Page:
MOSCOW - President Vladimir Putin said Russia's test-firing of new
missiles this week was a response to US plans to build missile defense sites
across Europe, and suggested Washington is pursuing an imperialist policy that
has triggered a new arms race.
In a clear reference to the United States, Putin harshly criticized "diktat
and imperialism" in global affairs and warned Thursday that Russia will keep
strengthening its military potential to maintain a global strategic balance.
"It wasn't us who initiated a new round of arms race," Putin said when asked
about Russia's missile tests this week at a news conference in Moscow.
In Washington, White House spokesman Gordon Johndroe indicated that Moscow's
tests only underscore the US contention that the missile defense system is not
aimed at Russia.
"As the Russians are well aware, our missile defense assets in Europe could
be easily overwhelmed by existing Russian missile capabilities," he said.
Putin described the tests of a new ballistic missile capable of carrying
multiple nuclear warheads and a new cruise missile as part of the Russian
response to the planned deployment of new US military bases and missile defense
sites in ex-Soviet satellites in eastern Europe.
He assailed the United States and other NATO members for failing to ratify an
amended version of the 1990 Conventional Forces in Europe treaty, which limits
the deployment of heavy non-nuclear weapons around the continent.
"We have signed and ratified the CFE and are fully implementing it. We have
pulled out all our heavy weapons from the European part of Russia to (locations)
behind the Ural Mountains and cut our military by 300,000 men," Putin said.
"And what about our partners? They are filling eastern Europe with new
weapons. A new base in Bulgaria, another one in Romania, a (missile defense)
site in Poland and a radar in the Czech Republic," he said. "What we are
supposed to do? We can't just sit back and look at that."
Putin and other Russian officials have repeatedly rejected US assurances that
the planned missile defense installations are meant to counter a potential
threat from nations such as Iran and pose no danger to Russia.
He reaffirmed his warning that Russia would opt out of the CFE treaty
altogether if NATO nations fail to ratify its amended version.
"Either you ratify the treaty and start observing it, or we will opt out of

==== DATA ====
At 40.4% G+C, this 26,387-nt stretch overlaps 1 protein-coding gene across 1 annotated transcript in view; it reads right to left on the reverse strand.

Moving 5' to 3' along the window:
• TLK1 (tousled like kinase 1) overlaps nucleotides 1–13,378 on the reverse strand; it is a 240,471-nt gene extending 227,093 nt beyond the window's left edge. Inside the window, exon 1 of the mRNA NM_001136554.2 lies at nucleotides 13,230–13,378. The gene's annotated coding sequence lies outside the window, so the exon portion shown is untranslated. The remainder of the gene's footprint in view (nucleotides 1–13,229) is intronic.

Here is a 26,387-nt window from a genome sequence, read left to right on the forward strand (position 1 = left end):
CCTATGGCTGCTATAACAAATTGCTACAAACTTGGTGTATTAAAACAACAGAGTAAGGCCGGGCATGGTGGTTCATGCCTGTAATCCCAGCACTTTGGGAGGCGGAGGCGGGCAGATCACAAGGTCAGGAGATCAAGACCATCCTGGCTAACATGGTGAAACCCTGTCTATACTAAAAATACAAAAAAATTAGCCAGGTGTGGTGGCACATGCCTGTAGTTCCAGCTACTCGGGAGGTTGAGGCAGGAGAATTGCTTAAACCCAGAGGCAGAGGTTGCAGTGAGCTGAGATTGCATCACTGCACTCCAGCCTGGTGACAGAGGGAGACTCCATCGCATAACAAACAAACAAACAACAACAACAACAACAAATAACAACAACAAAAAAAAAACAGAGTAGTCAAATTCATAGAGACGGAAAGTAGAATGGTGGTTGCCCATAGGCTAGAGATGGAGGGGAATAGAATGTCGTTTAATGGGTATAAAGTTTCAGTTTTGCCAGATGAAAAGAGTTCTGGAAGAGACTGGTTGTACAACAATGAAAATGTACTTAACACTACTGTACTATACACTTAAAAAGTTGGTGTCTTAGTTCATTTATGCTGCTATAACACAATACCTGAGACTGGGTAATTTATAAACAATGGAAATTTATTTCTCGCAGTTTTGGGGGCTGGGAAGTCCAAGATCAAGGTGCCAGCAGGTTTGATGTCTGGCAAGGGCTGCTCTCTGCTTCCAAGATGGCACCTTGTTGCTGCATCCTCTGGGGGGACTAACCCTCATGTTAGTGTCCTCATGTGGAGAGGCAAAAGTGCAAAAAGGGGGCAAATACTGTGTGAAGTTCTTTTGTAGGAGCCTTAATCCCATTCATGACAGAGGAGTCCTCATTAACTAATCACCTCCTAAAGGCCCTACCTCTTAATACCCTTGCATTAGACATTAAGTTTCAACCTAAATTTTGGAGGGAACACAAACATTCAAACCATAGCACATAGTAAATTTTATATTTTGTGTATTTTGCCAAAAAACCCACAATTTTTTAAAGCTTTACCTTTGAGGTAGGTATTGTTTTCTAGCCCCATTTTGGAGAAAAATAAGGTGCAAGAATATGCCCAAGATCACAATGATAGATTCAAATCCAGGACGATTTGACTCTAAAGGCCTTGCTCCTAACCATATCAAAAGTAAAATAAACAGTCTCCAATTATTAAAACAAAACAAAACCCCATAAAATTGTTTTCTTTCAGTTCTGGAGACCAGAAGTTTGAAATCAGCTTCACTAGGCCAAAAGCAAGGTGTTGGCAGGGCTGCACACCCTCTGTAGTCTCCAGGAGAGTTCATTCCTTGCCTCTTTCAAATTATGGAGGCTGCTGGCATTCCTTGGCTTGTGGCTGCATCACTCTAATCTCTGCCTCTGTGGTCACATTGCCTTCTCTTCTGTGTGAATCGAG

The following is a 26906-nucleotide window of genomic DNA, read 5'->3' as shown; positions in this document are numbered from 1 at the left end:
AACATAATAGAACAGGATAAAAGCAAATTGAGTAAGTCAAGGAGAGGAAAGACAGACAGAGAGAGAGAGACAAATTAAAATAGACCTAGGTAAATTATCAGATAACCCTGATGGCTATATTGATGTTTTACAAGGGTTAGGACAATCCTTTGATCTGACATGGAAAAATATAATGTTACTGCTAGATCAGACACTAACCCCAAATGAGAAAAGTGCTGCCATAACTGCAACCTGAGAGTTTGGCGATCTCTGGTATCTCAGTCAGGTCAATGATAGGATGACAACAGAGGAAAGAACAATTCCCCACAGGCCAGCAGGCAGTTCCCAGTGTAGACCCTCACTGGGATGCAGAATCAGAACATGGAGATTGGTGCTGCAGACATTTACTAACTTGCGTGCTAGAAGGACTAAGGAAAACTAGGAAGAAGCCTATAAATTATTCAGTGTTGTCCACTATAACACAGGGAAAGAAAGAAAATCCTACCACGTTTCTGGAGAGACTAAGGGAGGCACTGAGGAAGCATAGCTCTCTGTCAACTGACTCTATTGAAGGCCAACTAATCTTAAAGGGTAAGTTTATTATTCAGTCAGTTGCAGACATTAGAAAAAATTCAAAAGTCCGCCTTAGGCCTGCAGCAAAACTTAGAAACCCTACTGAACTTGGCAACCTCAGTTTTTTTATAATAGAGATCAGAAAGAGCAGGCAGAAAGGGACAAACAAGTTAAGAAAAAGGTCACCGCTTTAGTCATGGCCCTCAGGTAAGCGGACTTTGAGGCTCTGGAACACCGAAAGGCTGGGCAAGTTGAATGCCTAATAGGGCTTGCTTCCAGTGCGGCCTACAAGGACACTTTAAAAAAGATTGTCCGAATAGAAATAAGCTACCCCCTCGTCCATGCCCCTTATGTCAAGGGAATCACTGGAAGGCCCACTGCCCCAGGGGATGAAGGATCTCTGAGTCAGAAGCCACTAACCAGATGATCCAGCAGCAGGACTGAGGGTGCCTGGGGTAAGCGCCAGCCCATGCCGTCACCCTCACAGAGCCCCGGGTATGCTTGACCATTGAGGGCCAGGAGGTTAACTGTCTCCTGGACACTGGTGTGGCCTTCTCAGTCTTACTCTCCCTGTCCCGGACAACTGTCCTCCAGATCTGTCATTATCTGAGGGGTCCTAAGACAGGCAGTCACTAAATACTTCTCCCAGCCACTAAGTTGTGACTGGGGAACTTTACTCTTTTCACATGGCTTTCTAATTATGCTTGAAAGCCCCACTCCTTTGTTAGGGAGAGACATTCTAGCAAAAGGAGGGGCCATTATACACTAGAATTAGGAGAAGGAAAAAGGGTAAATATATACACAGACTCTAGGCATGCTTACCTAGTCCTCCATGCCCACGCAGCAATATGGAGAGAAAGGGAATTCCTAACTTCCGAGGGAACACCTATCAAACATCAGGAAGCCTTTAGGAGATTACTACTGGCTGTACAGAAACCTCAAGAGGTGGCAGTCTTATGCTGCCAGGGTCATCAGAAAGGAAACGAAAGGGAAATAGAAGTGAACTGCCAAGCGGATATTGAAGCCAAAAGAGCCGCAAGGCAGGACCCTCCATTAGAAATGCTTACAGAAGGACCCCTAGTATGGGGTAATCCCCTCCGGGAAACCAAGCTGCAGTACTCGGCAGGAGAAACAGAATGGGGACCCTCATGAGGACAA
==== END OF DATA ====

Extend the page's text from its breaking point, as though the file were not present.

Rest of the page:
it," Putin said.
In remarks directed at Washington, Putin blasted those "who want to dictate
their will to all others regardless of international norms and law."
"It's dangerous and harmful," he added. "Norms of the international law were
replaced with political expediency. We view it as diktat and imperialism."
In one of the tests Tuesday, a prototype of Russia's new intercontinental
ballistic missile, called the RS-24, was fired from a mobile launcher at the
Plesetsk launch site in northwestern Russia and its test warhead landed on
target 3,400 miles (5,471.5 kilometers) away on the Kamchatka Peninsula in the
far eastern part of the country, officials said.
Deploying a new missile capable of carrying multiple nuclear warheads could
allow Russia to maintain nuclear parity with the United States despite having to
gradually decommission Soviet-built ICBMs.
The military also tested a new cruise missile based on the existing
short-range Iskander missile.
First Deputy Prime Minister Sergei Ivanov, widely seen as a potential Kremlin
candidate to succeed Putin, hailed the missile's capability on Thursday.
"It can be used at long range with surgical precision, as doctors say" Ivanov
said, according to the ITAR-Tass news agency. "Russia needs this weapon to
maintain strategic stability."
ITAR-Tass said Thursday the new cruise missile, R-500, will have a range of
up to 310 miles (498.8 kilometers), the limit under a Soviet-era treaty that
banned intermediate-range missiles. Putin and other officials have called the
treaty outdated but have not said Russia would opt out of it.